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Words by Michel Wlassikoff

Deberny et Peignot’s “Divertissements typographiques”, 1928–1930

Charles Peignot and Maximilien Vox prioritized the creation of modern typefaces at Deberny et Peignot in the late 1920s. It lead to the introduction of typefaces such as ‘Europe’ (Futura) and ’Pharaon’, to align with contemporary advertising needs and trends. These publications aimed at actively promoting the foundry’s novelties.
Charles Peignot and Maximilien Vox prioritized the creation of modern typefaces at Deberny et Peignot in the late 1920s. It lead to the introduction of typefaces such as ‘Europe’ (Futura) and ’Pharaon’, to align with contemporary advertising needs and trends. These publications aimed at actively promoting the foundry’s novelties.
Maximilien Vox (1894-1974), awarded Blumenthal prize in the decorative art section in 1926, for his covers at Grasset — an award for the first time granted to a typographer –— became advisor to the Deberny et Peignot foundry from 1927.

Volumes 1, 2, and 3

Vox takes charge of the Divertissements typographiques which ”aim to show printers that imagination in the layout and in the unexpected rapprochement of certain characters can, to a certain extent, compensate for the temporary absence of a new series”. Distributed free of charge to printers, agencies, and workshops, the first three issues of Divertissements typographiques (“Typographic Entertainments”) present the range of available founts, expunged of all Art Nouveau types. They include numerous examples of applications allowing one to appreciate the productions of the largest French foundry. Deberny and Peignot also supports the journal Arts et Métiers Graphiques, founded in 1927, which also presents its new types, as well as selected pieces from Divertissements Typographiques.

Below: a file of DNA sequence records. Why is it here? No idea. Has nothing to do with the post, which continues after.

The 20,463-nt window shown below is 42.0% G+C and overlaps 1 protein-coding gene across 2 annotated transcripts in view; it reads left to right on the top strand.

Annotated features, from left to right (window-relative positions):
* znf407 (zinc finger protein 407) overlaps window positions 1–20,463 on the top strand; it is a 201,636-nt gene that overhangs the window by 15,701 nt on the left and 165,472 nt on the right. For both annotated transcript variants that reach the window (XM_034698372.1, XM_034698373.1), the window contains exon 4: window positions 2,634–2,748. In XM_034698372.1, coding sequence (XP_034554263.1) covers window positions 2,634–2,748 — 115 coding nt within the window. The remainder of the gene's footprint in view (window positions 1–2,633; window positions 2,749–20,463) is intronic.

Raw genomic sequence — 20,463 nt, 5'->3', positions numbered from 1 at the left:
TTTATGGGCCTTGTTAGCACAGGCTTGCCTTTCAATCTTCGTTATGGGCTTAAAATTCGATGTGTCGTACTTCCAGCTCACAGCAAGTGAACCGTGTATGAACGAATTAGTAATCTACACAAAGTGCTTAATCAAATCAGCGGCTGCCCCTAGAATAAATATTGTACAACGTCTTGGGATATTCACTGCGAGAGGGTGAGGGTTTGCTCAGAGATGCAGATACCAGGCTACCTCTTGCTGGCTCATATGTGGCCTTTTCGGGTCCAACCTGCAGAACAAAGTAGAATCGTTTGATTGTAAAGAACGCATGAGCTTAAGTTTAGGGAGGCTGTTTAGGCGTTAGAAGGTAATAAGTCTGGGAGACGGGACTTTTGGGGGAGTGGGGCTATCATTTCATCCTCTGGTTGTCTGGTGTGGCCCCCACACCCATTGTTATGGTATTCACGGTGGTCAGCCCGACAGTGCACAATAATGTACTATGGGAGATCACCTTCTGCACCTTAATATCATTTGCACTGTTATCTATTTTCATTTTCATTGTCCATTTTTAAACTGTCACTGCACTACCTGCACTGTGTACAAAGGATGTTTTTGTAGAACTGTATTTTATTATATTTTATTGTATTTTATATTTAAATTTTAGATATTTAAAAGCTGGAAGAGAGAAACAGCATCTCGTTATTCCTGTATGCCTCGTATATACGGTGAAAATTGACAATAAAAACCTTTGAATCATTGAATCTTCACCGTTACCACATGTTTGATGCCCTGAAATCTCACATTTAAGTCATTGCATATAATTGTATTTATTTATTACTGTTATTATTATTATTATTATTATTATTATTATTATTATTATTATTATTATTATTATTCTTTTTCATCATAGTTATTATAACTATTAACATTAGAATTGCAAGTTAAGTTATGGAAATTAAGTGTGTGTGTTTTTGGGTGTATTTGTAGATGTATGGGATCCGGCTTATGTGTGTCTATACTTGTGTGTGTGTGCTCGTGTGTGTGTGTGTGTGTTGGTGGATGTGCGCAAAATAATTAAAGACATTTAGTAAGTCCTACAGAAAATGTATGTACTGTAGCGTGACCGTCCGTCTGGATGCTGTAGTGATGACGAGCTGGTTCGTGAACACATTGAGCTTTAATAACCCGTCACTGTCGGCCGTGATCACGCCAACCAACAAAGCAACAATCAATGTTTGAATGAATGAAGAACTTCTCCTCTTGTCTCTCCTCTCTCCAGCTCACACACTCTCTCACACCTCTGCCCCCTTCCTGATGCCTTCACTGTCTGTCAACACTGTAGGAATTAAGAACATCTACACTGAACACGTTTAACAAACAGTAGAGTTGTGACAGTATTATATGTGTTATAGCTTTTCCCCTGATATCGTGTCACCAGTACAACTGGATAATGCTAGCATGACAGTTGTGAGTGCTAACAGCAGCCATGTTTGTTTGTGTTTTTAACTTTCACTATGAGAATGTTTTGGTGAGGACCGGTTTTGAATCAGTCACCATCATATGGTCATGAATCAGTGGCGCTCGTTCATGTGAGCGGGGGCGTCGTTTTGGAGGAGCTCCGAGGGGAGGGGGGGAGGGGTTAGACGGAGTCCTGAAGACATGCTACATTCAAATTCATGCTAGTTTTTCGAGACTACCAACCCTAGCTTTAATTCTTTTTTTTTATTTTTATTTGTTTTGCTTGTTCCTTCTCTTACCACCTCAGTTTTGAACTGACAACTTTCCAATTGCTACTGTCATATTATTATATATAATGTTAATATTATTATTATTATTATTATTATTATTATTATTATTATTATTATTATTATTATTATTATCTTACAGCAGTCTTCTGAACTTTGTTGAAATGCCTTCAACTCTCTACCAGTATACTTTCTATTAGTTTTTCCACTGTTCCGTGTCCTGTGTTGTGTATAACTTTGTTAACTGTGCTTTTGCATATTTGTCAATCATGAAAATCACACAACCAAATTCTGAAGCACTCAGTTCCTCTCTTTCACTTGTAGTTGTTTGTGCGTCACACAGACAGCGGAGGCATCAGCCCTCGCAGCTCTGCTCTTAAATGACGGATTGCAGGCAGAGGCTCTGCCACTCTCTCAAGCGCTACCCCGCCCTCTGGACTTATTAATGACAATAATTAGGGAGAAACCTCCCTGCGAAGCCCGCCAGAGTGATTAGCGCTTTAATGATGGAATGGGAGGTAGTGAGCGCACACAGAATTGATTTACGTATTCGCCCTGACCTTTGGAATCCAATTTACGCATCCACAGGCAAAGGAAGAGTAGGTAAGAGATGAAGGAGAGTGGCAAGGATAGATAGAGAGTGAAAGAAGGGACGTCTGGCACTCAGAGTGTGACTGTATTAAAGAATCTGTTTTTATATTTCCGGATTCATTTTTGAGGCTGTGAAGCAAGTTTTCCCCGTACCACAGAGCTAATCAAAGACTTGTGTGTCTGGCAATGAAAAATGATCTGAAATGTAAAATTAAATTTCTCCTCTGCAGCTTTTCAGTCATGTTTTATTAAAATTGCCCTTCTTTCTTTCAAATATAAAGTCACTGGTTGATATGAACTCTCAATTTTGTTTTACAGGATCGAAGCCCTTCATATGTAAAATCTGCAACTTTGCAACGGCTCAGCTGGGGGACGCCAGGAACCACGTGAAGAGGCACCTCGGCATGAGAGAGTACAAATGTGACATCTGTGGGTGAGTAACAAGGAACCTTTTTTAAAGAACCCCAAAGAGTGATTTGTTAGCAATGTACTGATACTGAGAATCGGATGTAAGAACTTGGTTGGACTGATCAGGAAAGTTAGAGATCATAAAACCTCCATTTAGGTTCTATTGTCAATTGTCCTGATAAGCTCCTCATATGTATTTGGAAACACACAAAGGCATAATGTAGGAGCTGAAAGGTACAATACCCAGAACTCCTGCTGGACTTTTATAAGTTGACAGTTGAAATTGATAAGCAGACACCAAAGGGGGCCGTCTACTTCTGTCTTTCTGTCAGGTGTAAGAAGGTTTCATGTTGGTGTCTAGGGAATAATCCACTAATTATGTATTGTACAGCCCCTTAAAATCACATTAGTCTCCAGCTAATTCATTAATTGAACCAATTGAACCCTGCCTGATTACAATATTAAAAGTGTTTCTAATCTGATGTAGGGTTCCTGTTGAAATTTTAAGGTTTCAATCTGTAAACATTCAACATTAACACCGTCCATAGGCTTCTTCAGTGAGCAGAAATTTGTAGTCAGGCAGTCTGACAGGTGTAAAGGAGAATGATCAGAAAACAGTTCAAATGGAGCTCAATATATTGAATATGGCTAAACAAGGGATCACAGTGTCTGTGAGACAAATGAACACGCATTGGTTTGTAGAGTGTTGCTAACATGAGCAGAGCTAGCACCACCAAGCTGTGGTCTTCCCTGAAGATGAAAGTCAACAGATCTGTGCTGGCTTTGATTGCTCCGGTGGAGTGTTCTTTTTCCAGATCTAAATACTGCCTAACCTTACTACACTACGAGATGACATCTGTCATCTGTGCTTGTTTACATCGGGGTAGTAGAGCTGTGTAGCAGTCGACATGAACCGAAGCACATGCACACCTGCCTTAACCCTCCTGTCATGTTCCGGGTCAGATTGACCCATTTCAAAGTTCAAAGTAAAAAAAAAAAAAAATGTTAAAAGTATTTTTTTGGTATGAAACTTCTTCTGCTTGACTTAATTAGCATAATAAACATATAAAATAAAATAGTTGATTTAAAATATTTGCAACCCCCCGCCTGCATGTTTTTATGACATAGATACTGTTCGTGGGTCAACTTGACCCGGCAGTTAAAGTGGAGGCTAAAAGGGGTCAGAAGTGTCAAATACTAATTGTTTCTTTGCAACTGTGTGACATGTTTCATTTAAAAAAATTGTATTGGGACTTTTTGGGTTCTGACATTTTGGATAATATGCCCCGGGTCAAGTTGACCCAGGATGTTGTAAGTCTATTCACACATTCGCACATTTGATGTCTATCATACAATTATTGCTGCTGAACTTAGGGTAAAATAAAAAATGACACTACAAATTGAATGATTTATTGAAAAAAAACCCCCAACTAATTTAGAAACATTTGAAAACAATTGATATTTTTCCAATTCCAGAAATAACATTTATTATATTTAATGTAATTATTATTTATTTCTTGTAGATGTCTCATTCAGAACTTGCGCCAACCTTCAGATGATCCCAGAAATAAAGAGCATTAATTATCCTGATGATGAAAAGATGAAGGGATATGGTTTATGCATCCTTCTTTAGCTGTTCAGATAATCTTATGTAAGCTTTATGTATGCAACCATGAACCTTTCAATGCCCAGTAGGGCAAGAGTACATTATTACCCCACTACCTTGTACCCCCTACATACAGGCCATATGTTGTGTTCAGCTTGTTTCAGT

Volume 4: Europe

Since 1928, Draeger Frères, one of the most famous French printers and publishers, has been sourcing Futura, purchased directly from the Bauer foundry. Known for its high-quality prints and for its creative studio which notably designs prestige albums for major automobile brands, Draeger, by offering Futura to an informed public, lead many printers to follow its example. Until then, Draeger had worked almost exclusively with Deberny & Peignot. But the absence of a modern typeface offering from the main French foundry undoubtedly contributed to this choice. Within the foundry itself, Maximilien Vox was concerned about the absence of a type that would respond to new advertising needs. Vox spoke about the future of typography in France in the journal Art et Décoration, in July 1929, and was concerned about the few type designers capable of proposing types corresponding to their era. To remedy this, Vox submitted the idea of acquiring Futura from the Bauer foundry. He does not hesitate to offer his resignation to the board of directors of the foundry “in case Deberny & Peignot does not immediately adopt my suggestion to immediately acquire the typeface…